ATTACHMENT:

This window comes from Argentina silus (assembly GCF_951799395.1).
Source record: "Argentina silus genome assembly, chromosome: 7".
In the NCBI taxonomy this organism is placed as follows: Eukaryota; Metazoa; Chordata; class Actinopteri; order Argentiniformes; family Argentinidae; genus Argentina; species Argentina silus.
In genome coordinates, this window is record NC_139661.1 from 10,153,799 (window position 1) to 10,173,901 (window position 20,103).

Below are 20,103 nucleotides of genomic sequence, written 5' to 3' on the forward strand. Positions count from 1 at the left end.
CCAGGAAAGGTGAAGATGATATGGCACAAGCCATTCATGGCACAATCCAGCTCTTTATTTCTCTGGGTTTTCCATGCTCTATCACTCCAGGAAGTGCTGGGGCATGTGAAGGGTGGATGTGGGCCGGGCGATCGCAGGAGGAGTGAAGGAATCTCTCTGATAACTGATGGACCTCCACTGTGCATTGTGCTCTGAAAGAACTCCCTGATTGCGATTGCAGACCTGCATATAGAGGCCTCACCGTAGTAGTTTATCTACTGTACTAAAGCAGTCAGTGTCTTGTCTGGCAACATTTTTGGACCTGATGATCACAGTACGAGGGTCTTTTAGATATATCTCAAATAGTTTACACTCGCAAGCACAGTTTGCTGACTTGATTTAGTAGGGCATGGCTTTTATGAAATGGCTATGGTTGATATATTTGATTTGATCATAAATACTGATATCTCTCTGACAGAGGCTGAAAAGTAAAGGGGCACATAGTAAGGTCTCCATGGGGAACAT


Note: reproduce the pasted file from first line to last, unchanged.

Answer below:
This window comes from Argentina silus (assembly GCF_951799395.1).
Source record: "Argentina silus genome assembly, chromosome: 7".
In the NCBI taxonomy this organism is placed as follows: Eukaryota; Metazoa; Chordata; class Actinopteri; order Argentiniformes; family Argentinidae; genus Argentina; species Argentina silus.
In genome coordinates, this window is record NC_139661.1 from 10,153,799 (window position 1) to 10,173,901 (window position 20,103).

Below are 20,103 nucleotides of genomic sequence, written 5' to 3' on the forward strand. Positions count from 1 at the left end.
CCAGGAAAGGTGAAGATGATATGGCACAAGCCATTCATGGCACAATCCAGCTCTTTATTTCTCTGGGTTTTCCATGCTCTATCACTCCAGGAAGTGCTGGGGCATGTGAAGGGTGGATGTGGGCCGGGCGATCGCAGGAGGAGTGAAGGAATCTCTCTGATAACTGATGGACCTCCACTGTGCATTGTGCTCTGAAAGAACTCCCTGATTGCGATTGCAGACCTGCATATAGAGGCCTCACCGTAGTAGTTTATCTACTGTACTAAAGCAGTCAGTGTCTTGTCTGGCAACATTTTTGGACCTGATGATCACAGTACGAGGGTCTTTTAGATATATCTCAAATAGTTTACACTCGCAAGCACAGTTTGCTGACTTGATTTAGTAGGGCATGGCTTTTATGAAATGGCTATGGTTGATATATTTGATTTGATCATAAATACTGATATCTCTCTGACAGAGGCTGAAAAGTAAAGGGGCACATAGTAAGGTCTCCATGGGGAACAT